When you go to see a classic children’s production, you’re not expecting an evening that’s going to knock your socks off. While most of the performances in Charleston Stage’s Peter Pan won’t leave you speechless, the stunningly elaborate set might, along with the enthusiasm that only a troupe of child actors can deliver.

J.M. Barrie’s well-known group of rascals is all present — Peter Pan, Wendy, Hook, the Lost Boys, and the rest of your favorites make appearances in the beloved tale of youthfulness and magic. For those of you not familiar with the story (and thus most likely untouched by the charm of Walt Disney), Wendy Darling and her younger brothers John and Michael are spirited away from their English bedroom one summer’s eve by a boy named Peter Pan, who refuses to grow up. The theme of eternal youth carries the production through mystical jungles, the high seas, and mermaid lagoons.

The show makes use of many child actors, who all do their part to make their roles believable and cheery. It seemed like the audience particularly looked forward to the appearance of the Lost Boys, whose silly demeanors and even sillier line deliveries were a joy to watch. Mikey Nagy, one of Charleston Stage’s resident actors, portrayed Toodles, the leader of the Lost Boys, as an easily frustrated yet eager companion of Peter Pan’s. Young actor Jerrad Aker played the role of Slightly, another Lost Boy, for the second time in his career and was charming and memorable.

Sam Chase and Luke Shaw appeared as the aptly named Darling brothers, and they were as adorable as their name suggests. Luke’s lines elicited squeals of delight from the women in the audience who were overcome with his cuteness, and Sam’s British accent and attempts at playing a grown-up gentleman were equally endearing. Charleston School of the Arts’ freshman Prentice Clark was the show’s clear star as Wendy, and her role as a motherly girl who watches over the other children in the story was warm and convincing.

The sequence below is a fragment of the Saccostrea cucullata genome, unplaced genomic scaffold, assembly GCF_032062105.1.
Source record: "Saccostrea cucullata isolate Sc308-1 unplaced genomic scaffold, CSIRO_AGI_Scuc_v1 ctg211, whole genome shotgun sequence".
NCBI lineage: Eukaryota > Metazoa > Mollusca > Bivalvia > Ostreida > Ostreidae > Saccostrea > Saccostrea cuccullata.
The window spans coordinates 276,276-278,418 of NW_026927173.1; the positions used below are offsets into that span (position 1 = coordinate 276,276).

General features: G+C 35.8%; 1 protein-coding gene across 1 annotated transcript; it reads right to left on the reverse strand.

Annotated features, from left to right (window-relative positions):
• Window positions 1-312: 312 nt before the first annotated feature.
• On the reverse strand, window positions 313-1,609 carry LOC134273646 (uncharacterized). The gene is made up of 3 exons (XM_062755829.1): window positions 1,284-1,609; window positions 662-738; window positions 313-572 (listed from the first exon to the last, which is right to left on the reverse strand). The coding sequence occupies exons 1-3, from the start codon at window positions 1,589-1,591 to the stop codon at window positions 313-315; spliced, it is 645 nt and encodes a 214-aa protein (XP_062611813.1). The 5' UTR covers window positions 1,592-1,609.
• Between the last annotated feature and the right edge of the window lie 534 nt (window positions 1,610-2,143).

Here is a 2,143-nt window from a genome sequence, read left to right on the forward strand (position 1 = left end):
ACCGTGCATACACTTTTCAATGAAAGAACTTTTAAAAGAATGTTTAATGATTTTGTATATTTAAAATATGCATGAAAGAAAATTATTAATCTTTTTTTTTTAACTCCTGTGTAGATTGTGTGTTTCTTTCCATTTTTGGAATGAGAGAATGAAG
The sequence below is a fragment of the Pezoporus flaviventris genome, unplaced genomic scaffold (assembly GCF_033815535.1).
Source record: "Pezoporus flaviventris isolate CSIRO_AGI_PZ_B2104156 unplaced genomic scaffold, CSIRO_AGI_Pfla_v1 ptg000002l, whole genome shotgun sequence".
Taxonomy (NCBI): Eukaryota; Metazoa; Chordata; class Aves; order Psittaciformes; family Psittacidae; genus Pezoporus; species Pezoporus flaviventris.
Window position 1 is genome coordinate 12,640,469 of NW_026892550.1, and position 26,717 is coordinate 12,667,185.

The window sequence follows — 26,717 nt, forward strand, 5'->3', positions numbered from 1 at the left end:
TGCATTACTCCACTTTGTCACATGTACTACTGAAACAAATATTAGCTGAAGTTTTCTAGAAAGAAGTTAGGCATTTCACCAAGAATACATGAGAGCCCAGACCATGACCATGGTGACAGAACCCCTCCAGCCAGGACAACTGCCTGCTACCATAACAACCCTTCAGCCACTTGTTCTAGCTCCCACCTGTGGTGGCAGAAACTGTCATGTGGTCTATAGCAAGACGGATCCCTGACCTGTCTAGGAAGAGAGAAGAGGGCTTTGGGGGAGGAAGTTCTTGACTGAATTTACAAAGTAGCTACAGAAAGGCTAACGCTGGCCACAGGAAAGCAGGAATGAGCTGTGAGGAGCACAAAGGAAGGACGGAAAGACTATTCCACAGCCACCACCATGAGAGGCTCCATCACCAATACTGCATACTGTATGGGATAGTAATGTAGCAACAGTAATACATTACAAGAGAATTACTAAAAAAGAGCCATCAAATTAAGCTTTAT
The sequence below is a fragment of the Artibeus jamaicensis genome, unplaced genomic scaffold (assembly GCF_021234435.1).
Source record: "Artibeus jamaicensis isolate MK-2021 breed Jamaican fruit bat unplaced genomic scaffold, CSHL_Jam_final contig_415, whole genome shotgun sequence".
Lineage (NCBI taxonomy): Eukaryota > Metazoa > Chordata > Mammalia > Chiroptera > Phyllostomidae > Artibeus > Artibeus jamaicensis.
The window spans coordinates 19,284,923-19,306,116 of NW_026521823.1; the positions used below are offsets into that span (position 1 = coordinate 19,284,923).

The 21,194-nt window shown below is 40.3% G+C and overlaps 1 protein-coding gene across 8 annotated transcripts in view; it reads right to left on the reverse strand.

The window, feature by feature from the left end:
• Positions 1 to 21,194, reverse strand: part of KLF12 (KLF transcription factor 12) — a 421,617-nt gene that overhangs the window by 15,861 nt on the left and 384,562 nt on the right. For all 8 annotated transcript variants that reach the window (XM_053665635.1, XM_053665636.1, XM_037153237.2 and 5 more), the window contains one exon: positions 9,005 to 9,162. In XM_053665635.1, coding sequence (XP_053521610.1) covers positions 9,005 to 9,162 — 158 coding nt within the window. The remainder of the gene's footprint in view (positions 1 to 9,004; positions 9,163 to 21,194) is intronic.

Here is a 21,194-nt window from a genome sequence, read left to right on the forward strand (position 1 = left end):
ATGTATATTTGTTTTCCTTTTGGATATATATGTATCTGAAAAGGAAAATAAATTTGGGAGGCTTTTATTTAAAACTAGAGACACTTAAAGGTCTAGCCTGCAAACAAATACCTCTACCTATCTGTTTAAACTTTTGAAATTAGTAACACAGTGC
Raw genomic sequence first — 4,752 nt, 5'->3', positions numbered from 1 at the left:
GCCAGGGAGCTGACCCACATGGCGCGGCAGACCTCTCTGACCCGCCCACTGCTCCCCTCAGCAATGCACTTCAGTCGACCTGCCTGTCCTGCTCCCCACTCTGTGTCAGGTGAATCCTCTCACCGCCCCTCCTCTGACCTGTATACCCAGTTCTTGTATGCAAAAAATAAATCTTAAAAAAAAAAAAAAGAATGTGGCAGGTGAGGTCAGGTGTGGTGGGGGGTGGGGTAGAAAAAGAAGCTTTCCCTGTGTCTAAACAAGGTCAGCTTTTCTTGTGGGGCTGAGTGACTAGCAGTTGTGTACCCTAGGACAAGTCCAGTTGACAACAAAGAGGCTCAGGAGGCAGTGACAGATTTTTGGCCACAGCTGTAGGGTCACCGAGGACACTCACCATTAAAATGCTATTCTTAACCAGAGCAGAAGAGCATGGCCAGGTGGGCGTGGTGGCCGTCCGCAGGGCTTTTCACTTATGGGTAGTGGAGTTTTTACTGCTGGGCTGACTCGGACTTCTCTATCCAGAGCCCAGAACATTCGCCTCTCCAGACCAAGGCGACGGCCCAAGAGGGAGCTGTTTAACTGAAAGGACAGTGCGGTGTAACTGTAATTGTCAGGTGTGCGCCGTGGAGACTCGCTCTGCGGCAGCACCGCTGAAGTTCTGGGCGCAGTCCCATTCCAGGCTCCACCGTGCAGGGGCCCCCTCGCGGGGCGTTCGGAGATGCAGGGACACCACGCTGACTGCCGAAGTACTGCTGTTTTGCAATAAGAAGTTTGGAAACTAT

While it’s probably hard to play Peter Pan without overdoing it, Jordan Ellis’ portrayal lacked the outright charm and likability that seemed to come naturally to his co-stars. Unfortunately, it wasn’t apparent that he fully committed to the role — during the classic scene in which Peter asks the audience to help revive Tinkerbell, it seemed like the audience “believed in fairies” more than he did. He did fly through the show with ease from scene to scene, and proved to be a great foil for his enemy, Captain Hook.

Kyle Barnette’s Hook was more light-hearted than dastardly, and he left most of the “argggs” and stereotypical pirate behavior to his hilarious crew. Hook’s pirate crew was also enjoyable, due to the slapstick wackiness they conveyed. Resident actors Ira Lindberg Harris and Lee Hollis Bussie were quite funny as angry pirates.

This elaborate production will wow children much more than a viewing of the Disney movie on your flat-screen at home, and adults will enjoy themselves, too. If all else fails and you get bored with the predictable story, draw parallels between the prose and Johnny Depp’s turn as J.M. Barrie in Finding Neverland. Thinking about the reasoning behind why Barrie placed certain symbolism into the show will occupy you for much longer than the two-hour run.

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